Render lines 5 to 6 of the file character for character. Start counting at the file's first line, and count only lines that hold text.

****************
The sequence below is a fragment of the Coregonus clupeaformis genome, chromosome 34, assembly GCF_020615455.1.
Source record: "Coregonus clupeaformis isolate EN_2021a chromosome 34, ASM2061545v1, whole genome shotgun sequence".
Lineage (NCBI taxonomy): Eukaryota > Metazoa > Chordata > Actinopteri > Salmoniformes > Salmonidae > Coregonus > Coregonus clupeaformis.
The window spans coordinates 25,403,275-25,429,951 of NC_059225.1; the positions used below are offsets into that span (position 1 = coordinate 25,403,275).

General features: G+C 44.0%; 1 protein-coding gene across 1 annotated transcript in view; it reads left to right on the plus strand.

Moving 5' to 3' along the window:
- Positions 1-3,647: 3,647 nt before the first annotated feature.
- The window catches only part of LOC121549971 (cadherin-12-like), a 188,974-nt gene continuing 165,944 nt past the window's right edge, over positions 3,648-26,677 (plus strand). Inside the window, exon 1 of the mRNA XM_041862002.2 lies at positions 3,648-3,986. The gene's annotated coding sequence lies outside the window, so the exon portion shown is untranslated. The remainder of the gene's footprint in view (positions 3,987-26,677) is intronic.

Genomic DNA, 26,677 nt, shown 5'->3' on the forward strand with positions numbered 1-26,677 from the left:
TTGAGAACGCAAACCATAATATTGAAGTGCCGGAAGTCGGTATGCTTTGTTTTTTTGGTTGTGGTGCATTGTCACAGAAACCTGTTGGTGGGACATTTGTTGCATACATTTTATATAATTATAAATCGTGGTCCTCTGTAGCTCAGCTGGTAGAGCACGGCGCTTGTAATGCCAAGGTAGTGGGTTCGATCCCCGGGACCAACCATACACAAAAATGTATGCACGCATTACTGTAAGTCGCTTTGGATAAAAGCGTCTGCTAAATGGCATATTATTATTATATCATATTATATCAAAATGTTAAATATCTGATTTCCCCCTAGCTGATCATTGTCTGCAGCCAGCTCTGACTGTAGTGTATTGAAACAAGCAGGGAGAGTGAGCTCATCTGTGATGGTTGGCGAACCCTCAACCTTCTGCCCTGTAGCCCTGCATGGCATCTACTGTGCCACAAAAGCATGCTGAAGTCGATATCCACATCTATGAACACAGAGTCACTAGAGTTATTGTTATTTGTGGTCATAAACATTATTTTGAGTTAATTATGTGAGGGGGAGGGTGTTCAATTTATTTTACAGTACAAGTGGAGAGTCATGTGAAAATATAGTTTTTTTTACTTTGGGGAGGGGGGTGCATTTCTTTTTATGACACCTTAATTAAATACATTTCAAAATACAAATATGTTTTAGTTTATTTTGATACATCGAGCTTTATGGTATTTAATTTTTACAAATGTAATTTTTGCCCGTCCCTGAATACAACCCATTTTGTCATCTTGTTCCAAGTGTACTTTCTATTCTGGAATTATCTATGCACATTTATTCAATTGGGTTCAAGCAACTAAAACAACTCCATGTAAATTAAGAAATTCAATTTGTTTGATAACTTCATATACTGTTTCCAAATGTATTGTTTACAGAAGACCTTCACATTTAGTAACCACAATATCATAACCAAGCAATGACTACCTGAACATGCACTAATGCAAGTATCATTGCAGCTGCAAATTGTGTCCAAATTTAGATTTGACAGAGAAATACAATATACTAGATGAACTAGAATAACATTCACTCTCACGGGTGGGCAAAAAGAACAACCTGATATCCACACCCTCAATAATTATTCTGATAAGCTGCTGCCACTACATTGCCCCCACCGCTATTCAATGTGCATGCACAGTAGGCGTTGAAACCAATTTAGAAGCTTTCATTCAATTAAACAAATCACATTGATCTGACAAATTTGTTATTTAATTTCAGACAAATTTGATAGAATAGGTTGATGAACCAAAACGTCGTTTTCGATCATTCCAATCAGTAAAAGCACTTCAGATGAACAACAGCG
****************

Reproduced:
General features: G+C 44.0%; 1 protein-coding gene across 1 annotated transcript in view; it reads left to right on the plus strand.

Moving 5' to 3' along the window: